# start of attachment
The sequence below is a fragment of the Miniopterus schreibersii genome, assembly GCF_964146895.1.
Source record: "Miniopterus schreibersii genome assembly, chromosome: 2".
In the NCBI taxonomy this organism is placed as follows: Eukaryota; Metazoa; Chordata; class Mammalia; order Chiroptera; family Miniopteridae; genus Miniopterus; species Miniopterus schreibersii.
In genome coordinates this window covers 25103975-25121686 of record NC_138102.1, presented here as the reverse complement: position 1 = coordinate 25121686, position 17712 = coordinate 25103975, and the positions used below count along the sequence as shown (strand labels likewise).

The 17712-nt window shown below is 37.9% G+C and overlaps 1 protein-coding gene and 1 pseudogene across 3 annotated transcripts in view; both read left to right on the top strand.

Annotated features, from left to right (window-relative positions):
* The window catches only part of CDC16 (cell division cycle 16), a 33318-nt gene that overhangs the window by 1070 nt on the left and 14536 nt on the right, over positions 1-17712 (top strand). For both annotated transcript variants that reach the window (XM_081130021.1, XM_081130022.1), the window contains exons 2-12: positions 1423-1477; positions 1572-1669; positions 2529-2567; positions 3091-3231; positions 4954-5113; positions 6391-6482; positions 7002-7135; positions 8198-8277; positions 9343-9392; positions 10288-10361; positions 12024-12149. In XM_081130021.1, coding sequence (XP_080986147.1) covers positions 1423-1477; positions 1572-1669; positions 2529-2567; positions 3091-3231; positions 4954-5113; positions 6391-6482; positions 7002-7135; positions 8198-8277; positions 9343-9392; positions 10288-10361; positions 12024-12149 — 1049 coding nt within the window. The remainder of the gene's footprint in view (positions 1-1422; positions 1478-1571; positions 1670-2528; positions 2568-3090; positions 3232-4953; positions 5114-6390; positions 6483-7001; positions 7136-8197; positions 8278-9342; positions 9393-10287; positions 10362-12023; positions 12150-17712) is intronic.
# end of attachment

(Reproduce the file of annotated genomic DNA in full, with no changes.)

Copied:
The sequence below is a fragment of the Miniopterus schreibersii genome, assembly GCF_964146895.1.
Source record: "Miniopterus schreibersii genome assembly, chromosome: 2".
In the NCBI taxonomy this organism is placed as follows: Eukaryota; Metazoa; Chordata; class Mammalia; order Chiroptera; family Miniopteridae; genus Miniopterus; species Miniopterus schreibersii.
In genome coordinates this window covers 25103975-25121686 of record NC_138102.1, presented here as the reverse complement: position 1 = coordinate 25121686, position 17712 = coordinate 25103975, and the positions used below count along the sequence as shown (strand labels likewise).

The 17712-nt window shown below is 37.9% G+C and overlaps 1 protein-coding gene and 1 pseudogene across 3 annotated transcripts in view; both read left to right on the top strand.

Annotated features, from left to right (window-relative positions):
* The window catches only part of CDC16 (cell division cycle 16), a 33318-nt gene that overhangs the window by 1070 nt on the left and 14536 nt on the right, over positions 1-17712 (top strand). For both annotated transcript variants that reach the window (XM_081130021.1, XM_081130022.1), the window contains exons 2-12: positions 1423-1477; positions 1572-1669; positions 2529-2567; positions 3091-3231; positions 4954-5113; positions 6391-6482; positions 7002-7135; positions 8198-8277; positions 9343-9392; positions 10288-10361; positions 12024-12149. In XM_081130021.1, coding sequence (XP_080986147.1) covers positions 1423-1477; positions 1572-1669; positions 2529-2567; positions 3091-3231; positions 4954-5113; positions 6391-6482; positions 7002-7135; positions 8198-8277; positions 9343-9392; positions 10288-10361; positions 12024-12149 — 1049 coding nt within the window. The remainder of the gene's footprint in view (positions 1-1422; positions 1478-1571; positions 1670-2528; positions 2568-3090; positions 3232-4953; positions 5114-6390; positions 6483-7001; positions 7136-8197; positions 8278-9342; positions 9393-10287; positions 10362-12023; positions 12150-17712) is intronic.